by Alvin G. Burstein, PhD
This 2021 movie is a re-make of the 1914 French film, La Famille Belier. Written and directed by Sian Heder, it is available in theatres and on Apple TV+, a streaming service that offers a free one-week trial of its $4.95/month service— of which I took advantage.
Two things stand out about the film. An unabashed feel-good film, it achieves its goal without a trace of mawkishness. More, it is deeply moving.
Its title, CODA, has a double meaning. It is both an acronym for children of deaf adults and it is a term signifying the end of a musical passage. A clever choice because its protagonist, Ruby, is a hearing child in an otherwise culturally deaf family and because the film is a classic bildungsroman, a coming-of-age tale in which Ruby moves toward a career in song. Intense tension inheres in that goal’s competition with her loyalties and life in the culturally deaf family of her origin.
This plot is brought into high relief by a brilliant cast of characters. There is Ruby Rossi herself played by Emelia Jones) winding up a high school career marked by feelings of rejection by her peers. There is her father, Frank (Troy Kotsur), a rambunctious third generation fishing boat operator, her mother, Jackie (Marlee Matlin), a former high school beauty queen, and her older brother, Leo (Daniel Durant), who is chafed by his sense that he is unable to have enough of a role in shaping the family. All the Rossi’s, save Ruby, are culturally deaf, as, parenthetically, are the actors portraying them.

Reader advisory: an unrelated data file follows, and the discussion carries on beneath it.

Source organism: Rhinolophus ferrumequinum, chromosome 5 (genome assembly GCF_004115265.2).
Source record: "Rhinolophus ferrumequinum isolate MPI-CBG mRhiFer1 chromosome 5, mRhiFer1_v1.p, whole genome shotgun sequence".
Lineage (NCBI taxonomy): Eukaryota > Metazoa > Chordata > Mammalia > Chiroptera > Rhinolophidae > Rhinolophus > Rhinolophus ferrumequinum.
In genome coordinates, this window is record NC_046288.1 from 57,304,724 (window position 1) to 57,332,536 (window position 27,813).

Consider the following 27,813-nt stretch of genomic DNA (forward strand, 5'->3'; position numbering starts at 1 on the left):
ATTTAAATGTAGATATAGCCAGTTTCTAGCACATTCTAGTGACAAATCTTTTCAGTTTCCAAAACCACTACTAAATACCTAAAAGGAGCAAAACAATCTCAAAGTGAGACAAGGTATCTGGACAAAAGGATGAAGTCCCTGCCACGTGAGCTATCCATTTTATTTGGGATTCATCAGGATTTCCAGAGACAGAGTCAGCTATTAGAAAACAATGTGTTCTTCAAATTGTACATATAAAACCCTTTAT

Then there is Bernado Villalobos, (Eugenio Derbez) the high-school choir director charged with producing the annual school concert. He recognizes Ruby’s nascent singing talent and urges her to seek a scholarship at the Berklee College of Music. He also pairs her with Miles, a fellow senior (Ferdia Walsh-Peelo), to perform a duet at the concert, with whom Ruby becomes romantically involved.
The film opens with Ruby, her brother and father, working on the family commercial fishing boat. They bring the catch ashore and, like others in the fleet, are unfairly treated by the middlemen buying their catches. Not only is Ruby a vital member of the Rossi fishing crew, she also becomes an ambassador, literally voicing her family’s views in attempts by the local fishermen fighting to rectify the exploitative injustice with which they are beset. Both issues play out in tandem with Ruby’s burgeoning interest in a musical career and the time and effort demanded by her musical mentor, Villalobos. Ruby becomes increasingly torn by the competing demands of family needs and loyalties on the one hand and personal aspirations on the other.
Two remarkable scenes remain in my mind. One is that of Ruby’s parents at the concert, unable to hear her sing and to appreciate her artistry, must take cues about how to react from the behavior of the hearing audience. The second scene is one in which Ruby’s father asks her to sing her solo for him and uses his hand to her throat literally seeking the feel of her music.
The film is a feel-good effort. But it will leave you with a lump in your throat, and maybe tears in your eyes.